FTI Consulting Projects 3.5% Increase In Holiday Season Sales in 2007 Retail Report
Kevin Regan, Retail Industry Expert, Available For Comment Regarding Prospects for 2007 Holiday Shopping Season
Baltimore, MD - November 20, 2007
Kevin Regan, a retail expert at FTI Consulting (NYSE: FCN), the global business advisory firm dedicated to helping organizations protect and enhance their enterprise value, is available to comment on FTI's 2007 Retail Report, which forecasts a 3.5% increase in 2007 holiday season sales, measured from November 2007 through January 2008, compared with our prior year forecast of 4.8% and actual growth of 5.0% in 2006.
The key factor driving FTI's projected increase for 2007 is the continuing acceleration of real wage income—which we conclude will almost single-handedly prevent an otherwise disappointing 2007 holiday season from being even worse. Real wage growth has gone largely unnoticed in 2007 yet is on its strongest pace since the late nineties and historically this bodes well for spending, as income growth is highly correlated with changes in consumer spending. However, growth in real wage income is the only variable in the FTI forecast model to have improved over last year. Housing weakness, a cooling economy and rising energy prices are collectively weighing on the minds of consumers, who are decidedly downbeat going into the holiday season according to most sentiment surveys. FTI retail experts believe that wage income growth should ultimately overcome these other negatives, resulting in a 2007 holiday season sales forecast that is tepid, if not disappointing, compared to recent years.
Key findings of the report include:
With the slowdown in retail sales growth, comes a shift in what consumers are buying: Retail sales growth has been gradually slowing for over a year but that's not the entire story. Consumers are also changing their purchasing basket, increasing their buying of basics, like consumables and some apparel while deferring purchases of bigger ticket items. Some retail sectors that were mediocre performers for the last several years, like supermarkets and drug stores, are enjoying newfound popularity amid these shifting spending priorities by consumers, while erstwhile standouts, such as home improvement and home furnishings chains, are arguably mired in a recession already with little prospect of improvement on the near horizon.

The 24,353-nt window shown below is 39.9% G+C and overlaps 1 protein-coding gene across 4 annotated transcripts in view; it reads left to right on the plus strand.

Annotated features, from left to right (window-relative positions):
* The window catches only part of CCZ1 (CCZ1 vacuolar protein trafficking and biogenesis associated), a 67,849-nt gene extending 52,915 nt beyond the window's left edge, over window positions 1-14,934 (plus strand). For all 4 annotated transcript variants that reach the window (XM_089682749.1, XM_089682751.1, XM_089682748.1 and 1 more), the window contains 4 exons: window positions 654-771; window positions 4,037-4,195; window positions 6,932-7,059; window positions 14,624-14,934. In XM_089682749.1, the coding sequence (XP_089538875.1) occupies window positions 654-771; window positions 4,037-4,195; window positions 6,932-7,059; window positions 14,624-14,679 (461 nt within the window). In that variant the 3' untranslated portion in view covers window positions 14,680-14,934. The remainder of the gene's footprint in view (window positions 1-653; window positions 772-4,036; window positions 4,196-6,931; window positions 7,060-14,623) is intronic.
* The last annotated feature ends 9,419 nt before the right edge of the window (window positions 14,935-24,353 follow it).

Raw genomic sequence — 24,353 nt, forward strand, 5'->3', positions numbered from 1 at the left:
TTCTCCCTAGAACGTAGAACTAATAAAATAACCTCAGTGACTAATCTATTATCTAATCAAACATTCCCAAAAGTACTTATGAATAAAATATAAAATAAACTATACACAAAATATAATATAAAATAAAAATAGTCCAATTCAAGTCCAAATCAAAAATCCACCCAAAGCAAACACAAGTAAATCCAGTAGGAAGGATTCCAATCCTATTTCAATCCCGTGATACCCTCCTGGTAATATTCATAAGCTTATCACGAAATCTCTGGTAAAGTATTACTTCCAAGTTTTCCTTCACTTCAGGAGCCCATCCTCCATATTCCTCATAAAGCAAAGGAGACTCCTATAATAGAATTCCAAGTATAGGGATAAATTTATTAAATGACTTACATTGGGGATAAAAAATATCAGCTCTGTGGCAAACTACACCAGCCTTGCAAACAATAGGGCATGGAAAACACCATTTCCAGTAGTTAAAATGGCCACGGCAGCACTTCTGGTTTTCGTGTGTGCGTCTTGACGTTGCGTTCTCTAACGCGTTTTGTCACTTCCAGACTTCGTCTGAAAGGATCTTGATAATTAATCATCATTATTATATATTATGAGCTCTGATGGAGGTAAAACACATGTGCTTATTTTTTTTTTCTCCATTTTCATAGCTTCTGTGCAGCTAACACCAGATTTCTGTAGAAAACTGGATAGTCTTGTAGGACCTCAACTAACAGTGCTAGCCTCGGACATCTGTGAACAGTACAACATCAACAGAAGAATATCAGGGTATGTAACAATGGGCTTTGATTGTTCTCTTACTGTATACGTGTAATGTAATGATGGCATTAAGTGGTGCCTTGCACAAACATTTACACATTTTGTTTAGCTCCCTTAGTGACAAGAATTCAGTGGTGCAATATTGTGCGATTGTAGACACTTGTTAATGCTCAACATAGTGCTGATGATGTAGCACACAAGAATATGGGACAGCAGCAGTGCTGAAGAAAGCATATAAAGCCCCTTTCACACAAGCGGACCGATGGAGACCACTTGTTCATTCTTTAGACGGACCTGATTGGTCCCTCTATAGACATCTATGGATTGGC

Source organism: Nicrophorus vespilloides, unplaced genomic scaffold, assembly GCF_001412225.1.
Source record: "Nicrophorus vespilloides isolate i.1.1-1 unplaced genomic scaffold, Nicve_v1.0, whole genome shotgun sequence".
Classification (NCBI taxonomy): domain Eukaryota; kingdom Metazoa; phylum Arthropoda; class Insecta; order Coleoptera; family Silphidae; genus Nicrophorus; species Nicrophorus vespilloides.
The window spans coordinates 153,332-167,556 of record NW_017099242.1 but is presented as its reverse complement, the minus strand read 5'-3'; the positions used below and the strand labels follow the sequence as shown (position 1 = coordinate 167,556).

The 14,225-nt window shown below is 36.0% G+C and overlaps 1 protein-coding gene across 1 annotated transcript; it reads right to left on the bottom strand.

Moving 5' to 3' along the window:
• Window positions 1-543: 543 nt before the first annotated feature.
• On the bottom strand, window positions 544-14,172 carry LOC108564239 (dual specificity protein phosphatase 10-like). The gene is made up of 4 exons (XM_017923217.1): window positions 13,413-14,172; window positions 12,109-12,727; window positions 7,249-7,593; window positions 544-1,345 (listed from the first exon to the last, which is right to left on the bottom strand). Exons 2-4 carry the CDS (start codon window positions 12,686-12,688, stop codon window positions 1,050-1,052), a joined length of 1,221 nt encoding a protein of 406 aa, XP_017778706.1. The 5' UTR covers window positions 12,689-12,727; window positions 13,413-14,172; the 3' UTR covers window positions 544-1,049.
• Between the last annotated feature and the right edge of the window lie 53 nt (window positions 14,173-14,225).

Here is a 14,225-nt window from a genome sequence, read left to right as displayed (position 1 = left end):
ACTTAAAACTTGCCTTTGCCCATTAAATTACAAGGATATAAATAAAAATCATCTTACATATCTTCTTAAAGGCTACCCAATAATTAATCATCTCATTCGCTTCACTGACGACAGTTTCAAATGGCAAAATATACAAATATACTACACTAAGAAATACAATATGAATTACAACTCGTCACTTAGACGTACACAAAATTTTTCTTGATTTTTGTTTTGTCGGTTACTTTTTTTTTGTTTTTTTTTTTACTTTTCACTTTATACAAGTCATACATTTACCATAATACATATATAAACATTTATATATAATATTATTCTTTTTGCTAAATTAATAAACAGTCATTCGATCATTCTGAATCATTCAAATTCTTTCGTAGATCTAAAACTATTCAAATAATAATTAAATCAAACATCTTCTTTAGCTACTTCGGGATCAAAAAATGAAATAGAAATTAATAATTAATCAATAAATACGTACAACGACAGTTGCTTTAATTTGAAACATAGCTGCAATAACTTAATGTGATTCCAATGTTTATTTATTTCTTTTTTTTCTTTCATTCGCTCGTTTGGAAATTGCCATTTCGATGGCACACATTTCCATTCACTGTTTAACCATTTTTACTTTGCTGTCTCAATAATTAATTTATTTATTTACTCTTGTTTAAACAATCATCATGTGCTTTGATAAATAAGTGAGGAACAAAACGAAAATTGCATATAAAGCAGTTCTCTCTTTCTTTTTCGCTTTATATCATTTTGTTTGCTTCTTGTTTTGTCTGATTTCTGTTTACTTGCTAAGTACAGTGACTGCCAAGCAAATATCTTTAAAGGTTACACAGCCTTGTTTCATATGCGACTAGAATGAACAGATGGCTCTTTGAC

Declining home prices will likely worsen, as will its impact on spending: A phenomenon that most homeowners have rarely, if ever, experienced yet is happening in many parts of the country is the sudden decline in home prices. With no bottom to the housing downturn yet in sight, Americans will have to confront the reality of declining personal wealth attributable to their homes. In many cases this will result in real and harsh economic consequences. FTI experts feel home prices will in all likelihood continue to fall in 2008. Compounding the issue is the fact that household wealth attributable to home equity is by far the largest source of wealth for the vast majority of Americans, far surpassing their holdings of financial assets.
The exaggerated impact of energy prices on consumer spending: According to Regan, energy costs remain an overrated variable in the consumer spending equation. A causal relationship between higher energy prices and weaker spending is implied regularly in the business media whenever it speaks of the financial toll of high gas prices on consumers, but the statistical evidence supporting this inverse relationship has been unimpressive for over twenty years. That, however, could change if average gasoline prices go much beyond $4.00 per gallon nationally.
The gift card factor: The impact of gift cards continues to complicate the accurate measurement of retail sales during the holiday season as their popularity grows ever larger. Many economists now include the month of January as part of the holiday season period in order to capture sales pertaining to the redemption of these cards. However, widely varying estimates of the redemption rate of holiday gift cards that occurs by the end of January opens up the possibility that significant redemptions don't occur until even later. If so, this means that some retail sales related to gift card redemptions will escape the holiday season measurement altogether even if January is included. Much work needs to be done to better understand this development.
Mr. Regan is a senior managing director at FTI Consulting and has 31 years experience. He assists senior management, Boards of Directors and creditors with financial and operational restructurings, loan workouts, and business planning in the retail industry.
About FTI Consulting
FTI Consulting is a global business advisory firm dedicated to helping organizations protect and enhance enterprise value in an increasingly complex legal, regulatory and economic environment. With more than 2,400 professionals located in most major business centers in the world, we work closely with clients every day to anticipate, illuminate, and overcome complex business challenges in areas such as investigations, litigation, mergers and acquisitions, regulatory issues, reputation management and restructuring. More information can be found at www.fticonsulting.com.
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